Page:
I’ll be following this blog with great interest, probably to vicariously avoid doing anything with my Polish, which after 19 years in Poland is what I half-jokingly/half-shamefully place at a level of ‘rudimentary but fluent gibberish’. I have excused myself by thinking of it all as a grand experiment to discover what can be attained sheerly through osmosis and being ‘pushed’ to output here and there, and thereby gaining an insight into the value of teaching a language in the classroom by ‘noticing the gap’ between naturalistic learning and formal instruction.

    Similarly to what you have described, I am now running out of excuses to overhaul the system since the results of the experiment have long ago reached its findings: I’ve reached a level where I have very adept usage of probably a 1000 chunks and patterns and probably 3000 words. The chunks I pronounce so well that often a listener can be initially fooled into thinking my Polish is at a much higher level that it really is. Being a sharp-eared chunk hunter, I am quick to notice the surrender value of a particular chunk in conversation and make a mental note of the context and effects on listeners – I especially like the short chunk that seems to pack a lot of communicative power into mercifully few syllable, and am wary of any chunks that defy quick uptake in pronunciation. I wonder if you have done the same.

    Polish is notorious for its Latin-like case system for nouns, and one of my excuses for not taking up Polish lessons was that courses for foreigners (from all reports) were often grammar-heavy from the outset and, to my mind, overemphasized endings relentlessly, course books typically replete with tables and rules (though recent publications are more ‘communicative’ and ease up on this). Is this the case in Spain with conjugations etc. ?

    • Scott Thornbury

      Hi Declan, nice to have you back again. I’m intrigued by your chunk-oriented acquisition, as you seem to have acquired a larger ‘chunk lexicon’ in Polish than I did in Spanish. Is this an aptitude, do you think? Ann Peters, one of the first to identify formulaic learning in FLA (see The Units of Language Acquisition, CUP, 1984) claimed that children learning their first language divide into two groups: the holistic learners, who initially assemble a vocabulary of chunks that are only later broken down to ‘release’ their grammar, and the more analytic ones, who seem to build utterances piece by piece, mapping them on to structures that are (somehow?) already in place. Whether this distinction persists into second language learning is a moot point, but maybe you belong to the former type.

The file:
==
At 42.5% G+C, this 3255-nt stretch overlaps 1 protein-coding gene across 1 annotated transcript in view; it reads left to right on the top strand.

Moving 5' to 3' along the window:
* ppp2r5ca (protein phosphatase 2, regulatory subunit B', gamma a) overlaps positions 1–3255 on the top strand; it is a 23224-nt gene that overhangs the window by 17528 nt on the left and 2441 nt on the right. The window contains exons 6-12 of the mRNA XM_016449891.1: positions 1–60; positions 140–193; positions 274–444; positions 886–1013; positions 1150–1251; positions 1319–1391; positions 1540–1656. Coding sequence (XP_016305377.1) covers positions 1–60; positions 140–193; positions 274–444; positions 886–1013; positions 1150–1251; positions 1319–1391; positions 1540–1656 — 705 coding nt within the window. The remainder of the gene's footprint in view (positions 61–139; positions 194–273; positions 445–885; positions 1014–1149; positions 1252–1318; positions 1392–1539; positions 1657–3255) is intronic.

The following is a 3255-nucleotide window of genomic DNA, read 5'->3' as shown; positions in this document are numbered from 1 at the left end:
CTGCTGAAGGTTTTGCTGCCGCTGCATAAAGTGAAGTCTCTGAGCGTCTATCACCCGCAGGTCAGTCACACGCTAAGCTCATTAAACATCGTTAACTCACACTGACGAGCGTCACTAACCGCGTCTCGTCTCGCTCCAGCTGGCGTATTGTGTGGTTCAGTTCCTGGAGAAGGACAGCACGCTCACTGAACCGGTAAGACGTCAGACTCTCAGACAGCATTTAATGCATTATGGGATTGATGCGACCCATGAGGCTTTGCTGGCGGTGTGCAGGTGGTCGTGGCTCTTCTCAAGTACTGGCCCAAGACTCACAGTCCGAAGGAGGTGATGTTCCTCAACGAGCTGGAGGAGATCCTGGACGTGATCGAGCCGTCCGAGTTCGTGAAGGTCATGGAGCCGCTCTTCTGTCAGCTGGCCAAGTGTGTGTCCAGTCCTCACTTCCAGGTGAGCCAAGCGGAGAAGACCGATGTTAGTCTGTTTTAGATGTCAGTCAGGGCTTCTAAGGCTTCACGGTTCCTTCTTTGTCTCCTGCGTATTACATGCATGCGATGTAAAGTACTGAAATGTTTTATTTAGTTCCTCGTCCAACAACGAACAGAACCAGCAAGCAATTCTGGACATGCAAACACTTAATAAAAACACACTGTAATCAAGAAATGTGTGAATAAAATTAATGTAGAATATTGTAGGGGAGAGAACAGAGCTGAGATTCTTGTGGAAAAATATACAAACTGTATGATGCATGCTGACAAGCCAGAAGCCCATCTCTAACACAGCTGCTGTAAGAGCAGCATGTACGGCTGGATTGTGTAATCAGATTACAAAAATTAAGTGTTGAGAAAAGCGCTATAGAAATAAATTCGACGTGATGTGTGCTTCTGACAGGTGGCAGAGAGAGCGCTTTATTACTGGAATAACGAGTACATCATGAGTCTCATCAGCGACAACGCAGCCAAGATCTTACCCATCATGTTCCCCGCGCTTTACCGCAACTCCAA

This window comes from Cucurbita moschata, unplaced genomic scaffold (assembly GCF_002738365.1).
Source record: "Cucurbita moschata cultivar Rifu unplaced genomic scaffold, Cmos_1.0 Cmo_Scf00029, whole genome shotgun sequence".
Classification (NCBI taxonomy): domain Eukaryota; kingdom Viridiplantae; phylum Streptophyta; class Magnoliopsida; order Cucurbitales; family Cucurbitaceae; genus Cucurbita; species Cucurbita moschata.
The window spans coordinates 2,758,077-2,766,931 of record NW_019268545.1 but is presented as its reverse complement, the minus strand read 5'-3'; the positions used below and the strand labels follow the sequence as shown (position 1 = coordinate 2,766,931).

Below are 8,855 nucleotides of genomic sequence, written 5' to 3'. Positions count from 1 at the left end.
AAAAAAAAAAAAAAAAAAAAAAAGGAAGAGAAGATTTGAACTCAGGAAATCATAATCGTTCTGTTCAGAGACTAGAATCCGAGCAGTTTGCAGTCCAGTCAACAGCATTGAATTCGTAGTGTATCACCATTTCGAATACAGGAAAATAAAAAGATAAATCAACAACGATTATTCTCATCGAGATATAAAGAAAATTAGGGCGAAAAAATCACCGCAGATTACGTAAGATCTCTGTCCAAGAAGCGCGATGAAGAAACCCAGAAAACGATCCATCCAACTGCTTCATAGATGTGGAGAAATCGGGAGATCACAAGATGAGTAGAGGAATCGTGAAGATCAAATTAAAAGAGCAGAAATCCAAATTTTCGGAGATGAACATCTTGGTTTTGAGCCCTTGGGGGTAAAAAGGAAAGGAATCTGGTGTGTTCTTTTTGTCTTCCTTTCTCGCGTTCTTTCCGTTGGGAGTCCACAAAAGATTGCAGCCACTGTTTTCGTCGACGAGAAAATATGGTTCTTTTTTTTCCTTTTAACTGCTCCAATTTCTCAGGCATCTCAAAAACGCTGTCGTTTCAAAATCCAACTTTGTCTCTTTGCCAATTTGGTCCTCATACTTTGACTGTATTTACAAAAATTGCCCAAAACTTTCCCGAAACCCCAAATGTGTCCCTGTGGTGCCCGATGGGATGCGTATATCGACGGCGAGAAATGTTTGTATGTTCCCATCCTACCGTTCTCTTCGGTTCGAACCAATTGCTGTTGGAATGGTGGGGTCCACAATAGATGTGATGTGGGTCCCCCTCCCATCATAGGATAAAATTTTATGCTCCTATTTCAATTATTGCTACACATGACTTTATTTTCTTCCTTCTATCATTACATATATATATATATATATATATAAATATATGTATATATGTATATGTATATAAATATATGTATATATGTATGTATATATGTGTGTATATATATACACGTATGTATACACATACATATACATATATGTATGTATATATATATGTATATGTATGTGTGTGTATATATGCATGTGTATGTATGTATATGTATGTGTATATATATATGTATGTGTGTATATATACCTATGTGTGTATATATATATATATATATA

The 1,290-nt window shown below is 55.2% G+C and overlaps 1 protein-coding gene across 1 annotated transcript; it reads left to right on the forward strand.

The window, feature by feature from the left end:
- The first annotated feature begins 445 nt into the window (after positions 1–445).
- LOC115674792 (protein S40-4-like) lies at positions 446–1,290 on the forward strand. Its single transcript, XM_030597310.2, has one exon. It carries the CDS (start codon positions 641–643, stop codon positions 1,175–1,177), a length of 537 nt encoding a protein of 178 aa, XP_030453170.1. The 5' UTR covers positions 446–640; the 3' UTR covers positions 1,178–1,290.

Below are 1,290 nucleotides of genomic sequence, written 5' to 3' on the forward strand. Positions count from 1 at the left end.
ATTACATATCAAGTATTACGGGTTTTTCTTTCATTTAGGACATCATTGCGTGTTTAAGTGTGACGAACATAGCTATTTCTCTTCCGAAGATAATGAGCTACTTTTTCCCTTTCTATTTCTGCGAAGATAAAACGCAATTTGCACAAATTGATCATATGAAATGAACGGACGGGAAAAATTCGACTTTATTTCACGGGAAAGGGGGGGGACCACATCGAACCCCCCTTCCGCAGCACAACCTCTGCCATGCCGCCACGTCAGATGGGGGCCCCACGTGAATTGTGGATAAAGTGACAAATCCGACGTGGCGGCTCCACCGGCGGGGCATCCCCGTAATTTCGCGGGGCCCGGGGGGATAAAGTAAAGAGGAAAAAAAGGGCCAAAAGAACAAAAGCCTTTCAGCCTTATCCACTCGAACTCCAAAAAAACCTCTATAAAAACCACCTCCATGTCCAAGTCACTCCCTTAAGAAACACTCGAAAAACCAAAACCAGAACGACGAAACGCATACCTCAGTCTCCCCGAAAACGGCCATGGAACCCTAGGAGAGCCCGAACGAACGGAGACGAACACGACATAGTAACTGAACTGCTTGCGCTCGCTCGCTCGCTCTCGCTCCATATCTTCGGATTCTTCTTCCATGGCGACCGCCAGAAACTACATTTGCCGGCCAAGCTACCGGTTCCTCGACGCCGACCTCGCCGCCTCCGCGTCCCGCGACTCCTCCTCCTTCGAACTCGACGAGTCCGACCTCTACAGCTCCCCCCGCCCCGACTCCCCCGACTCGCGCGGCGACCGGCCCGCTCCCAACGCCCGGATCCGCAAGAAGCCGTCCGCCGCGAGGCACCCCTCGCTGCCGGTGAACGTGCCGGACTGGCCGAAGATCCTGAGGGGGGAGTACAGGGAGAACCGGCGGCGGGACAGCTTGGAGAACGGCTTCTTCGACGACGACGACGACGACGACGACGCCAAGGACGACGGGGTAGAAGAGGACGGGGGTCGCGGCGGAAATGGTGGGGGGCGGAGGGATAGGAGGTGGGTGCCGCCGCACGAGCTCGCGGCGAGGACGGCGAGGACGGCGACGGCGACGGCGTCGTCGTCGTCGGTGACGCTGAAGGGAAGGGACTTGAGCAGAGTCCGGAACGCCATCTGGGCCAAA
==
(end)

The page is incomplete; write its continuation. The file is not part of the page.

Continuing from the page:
Either way, as as Hana suggested above, a pedagogical bias towards grammatical morphology (all those endings) is not what I think I need. Nor do I need to (just) memorize 1000 formulae. I need some way of harmonizing these two strands of language use so as to achieve maximum communicative effectiveness, and in real time.

      • Declan Cooley

        I think the division between holistic and analytic is reflected in my native speaker circles; a mate of mine, let’s call him Walt, has a real focus on endings and getting things right (he is definitely attempting to acculturate as well – not sure to what extent that’s connected). He is now so good that he even corrects Poles (to their chagrin); however, he has lamented more than once that he lacks some of the instant and succinct ripostes I seem to have ready-made when it comes to conversation ( I have quite a few years on him in terms of period of gathering these). I have another friend, Morten, (not trying to acculturate) who was really attentive to endings and was able to correct me on a thing or two, but also was really lacking in phrases, ones that I had gathered and thus came easily to me.

        As to your musing on a possible ‘chunk aptitude’, I think it is less this and more of a strategic skill – I have found that overhearing/eavesdropping on conversations and exchanges have been my primary source of these, and I seem to have a stamp collector’s instincts for vacuuming these up – because I realise how high value and effort-saving they are – and thus am highly motivated to gather them at every opportunity. With chunks, a little goes a long way.

        In any case, (pun now intended) my uptake of chunks is so good that, because the chunk contains (of course) the correct ending, it makes me sound accurate 50-80% of the time – but it is sadly (?) not rule-based, rather purely associative. Other times when accurate with endings, it seems to be based on some implicit probabilistic process, that again, I seem to have no control over. Such is my plight 🙂

  • Declan Cooley

    Having now read previous posts and comments, I see some of the issues of motivation, embarrassment and traditional teaching methods as factors have already been covered (though it would interesting to know what sort of chunks you have appropriated into your mental lexicon).